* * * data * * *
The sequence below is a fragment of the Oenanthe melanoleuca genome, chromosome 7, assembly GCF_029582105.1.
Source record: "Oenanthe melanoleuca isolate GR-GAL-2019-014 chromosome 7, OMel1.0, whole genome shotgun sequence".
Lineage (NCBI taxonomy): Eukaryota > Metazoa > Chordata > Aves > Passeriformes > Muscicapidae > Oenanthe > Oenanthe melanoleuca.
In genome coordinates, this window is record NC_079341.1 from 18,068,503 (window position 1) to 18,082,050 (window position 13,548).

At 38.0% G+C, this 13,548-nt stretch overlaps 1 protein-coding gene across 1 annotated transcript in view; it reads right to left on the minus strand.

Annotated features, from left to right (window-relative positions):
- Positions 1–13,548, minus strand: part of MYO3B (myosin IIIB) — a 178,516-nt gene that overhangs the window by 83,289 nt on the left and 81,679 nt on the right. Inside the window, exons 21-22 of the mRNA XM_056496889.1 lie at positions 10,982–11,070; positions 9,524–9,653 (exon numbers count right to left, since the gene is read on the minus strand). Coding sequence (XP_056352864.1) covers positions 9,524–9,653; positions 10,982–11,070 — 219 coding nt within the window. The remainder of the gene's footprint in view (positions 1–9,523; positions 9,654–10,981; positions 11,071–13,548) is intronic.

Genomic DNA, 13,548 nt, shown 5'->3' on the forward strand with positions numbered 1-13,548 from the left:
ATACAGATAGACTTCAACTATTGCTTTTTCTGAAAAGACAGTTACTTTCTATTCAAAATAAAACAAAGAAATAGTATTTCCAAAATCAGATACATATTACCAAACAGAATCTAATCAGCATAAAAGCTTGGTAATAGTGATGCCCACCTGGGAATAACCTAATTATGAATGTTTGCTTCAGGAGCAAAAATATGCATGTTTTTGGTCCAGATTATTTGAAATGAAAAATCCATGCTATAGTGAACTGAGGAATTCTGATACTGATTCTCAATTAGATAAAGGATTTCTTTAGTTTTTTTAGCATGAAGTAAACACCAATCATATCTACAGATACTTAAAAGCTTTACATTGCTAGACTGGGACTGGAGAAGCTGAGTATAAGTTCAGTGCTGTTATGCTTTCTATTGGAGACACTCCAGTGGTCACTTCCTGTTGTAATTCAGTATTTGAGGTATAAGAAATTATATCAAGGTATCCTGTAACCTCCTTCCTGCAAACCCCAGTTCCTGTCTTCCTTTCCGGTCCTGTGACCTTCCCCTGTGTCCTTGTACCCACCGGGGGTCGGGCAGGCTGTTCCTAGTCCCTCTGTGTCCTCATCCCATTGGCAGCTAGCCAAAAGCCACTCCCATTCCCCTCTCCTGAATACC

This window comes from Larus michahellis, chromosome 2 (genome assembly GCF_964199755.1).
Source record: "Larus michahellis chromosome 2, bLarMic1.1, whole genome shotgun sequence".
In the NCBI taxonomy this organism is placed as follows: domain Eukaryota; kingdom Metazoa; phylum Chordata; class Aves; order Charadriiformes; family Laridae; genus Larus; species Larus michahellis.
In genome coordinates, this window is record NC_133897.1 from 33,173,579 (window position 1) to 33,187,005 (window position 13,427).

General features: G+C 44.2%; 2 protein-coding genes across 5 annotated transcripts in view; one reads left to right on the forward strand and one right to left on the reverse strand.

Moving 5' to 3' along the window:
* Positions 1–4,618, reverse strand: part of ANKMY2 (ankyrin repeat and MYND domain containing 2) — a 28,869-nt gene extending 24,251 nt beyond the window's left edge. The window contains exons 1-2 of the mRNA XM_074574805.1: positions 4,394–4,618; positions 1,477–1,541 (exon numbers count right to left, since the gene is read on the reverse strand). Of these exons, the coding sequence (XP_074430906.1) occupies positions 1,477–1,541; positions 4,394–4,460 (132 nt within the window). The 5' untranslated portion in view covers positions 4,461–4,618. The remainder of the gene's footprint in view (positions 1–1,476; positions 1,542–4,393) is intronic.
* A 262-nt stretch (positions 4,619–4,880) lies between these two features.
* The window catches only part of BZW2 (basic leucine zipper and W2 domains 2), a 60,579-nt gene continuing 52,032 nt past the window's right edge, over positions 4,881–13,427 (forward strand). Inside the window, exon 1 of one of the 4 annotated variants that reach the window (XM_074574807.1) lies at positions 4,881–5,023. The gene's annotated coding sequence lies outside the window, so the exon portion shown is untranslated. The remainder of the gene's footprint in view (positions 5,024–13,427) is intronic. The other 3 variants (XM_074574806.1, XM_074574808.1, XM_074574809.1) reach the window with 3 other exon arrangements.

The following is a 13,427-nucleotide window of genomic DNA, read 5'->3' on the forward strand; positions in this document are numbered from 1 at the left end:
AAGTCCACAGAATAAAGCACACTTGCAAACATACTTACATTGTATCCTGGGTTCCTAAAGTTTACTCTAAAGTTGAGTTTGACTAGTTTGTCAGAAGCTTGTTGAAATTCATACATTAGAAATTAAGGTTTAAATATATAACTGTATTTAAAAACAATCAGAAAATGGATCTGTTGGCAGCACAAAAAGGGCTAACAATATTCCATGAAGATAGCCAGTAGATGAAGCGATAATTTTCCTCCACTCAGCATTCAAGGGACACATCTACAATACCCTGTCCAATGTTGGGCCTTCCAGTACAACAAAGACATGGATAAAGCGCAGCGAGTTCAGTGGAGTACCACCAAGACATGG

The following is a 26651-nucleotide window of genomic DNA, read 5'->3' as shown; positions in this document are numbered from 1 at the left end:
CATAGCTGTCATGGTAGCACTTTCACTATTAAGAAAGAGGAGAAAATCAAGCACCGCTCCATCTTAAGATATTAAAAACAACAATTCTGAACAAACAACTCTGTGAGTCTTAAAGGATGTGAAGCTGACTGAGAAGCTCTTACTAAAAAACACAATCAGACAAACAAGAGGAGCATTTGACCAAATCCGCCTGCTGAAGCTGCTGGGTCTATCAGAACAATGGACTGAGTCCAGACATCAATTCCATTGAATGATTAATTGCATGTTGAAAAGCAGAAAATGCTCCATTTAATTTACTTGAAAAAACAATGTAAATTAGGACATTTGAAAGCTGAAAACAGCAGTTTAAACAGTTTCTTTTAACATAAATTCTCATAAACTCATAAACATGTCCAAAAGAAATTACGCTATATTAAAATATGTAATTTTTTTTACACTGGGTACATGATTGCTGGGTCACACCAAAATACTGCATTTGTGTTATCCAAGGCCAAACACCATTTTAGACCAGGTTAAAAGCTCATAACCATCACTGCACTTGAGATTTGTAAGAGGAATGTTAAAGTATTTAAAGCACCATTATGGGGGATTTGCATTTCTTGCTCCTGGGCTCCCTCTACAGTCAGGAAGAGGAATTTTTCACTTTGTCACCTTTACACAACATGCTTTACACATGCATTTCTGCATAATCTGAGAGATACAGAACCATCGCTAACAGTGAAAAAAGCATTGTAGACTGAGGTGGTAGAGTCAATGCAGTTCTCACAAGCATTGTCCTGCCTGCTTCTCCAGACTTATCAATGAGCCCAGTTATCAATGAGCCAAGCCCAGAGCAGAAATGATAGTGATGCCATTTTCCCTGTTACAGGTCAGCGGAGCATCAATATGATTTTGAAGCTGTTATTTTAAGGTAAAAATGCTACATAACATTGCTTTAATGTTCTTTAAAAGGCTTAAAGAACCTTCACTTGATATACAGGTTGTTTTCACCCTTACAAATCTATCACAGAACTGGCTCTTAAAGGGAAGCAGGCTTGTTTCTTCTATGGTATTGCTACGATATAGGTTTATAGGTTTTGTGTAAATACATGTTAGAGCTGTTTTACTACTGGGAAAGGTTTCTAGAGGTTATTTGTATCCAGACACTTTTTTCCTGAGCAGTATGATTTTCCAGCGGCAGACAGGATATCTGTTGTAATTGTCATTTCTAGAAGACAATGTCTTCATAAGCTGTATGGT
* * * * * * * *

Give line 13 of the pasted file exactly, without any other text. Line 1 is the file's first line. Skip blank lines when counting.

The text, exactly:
In genome coordinates, this window is record NC_133897.1 from 33,173,579 (window position 1) to 33,187,005 (window position 13,427).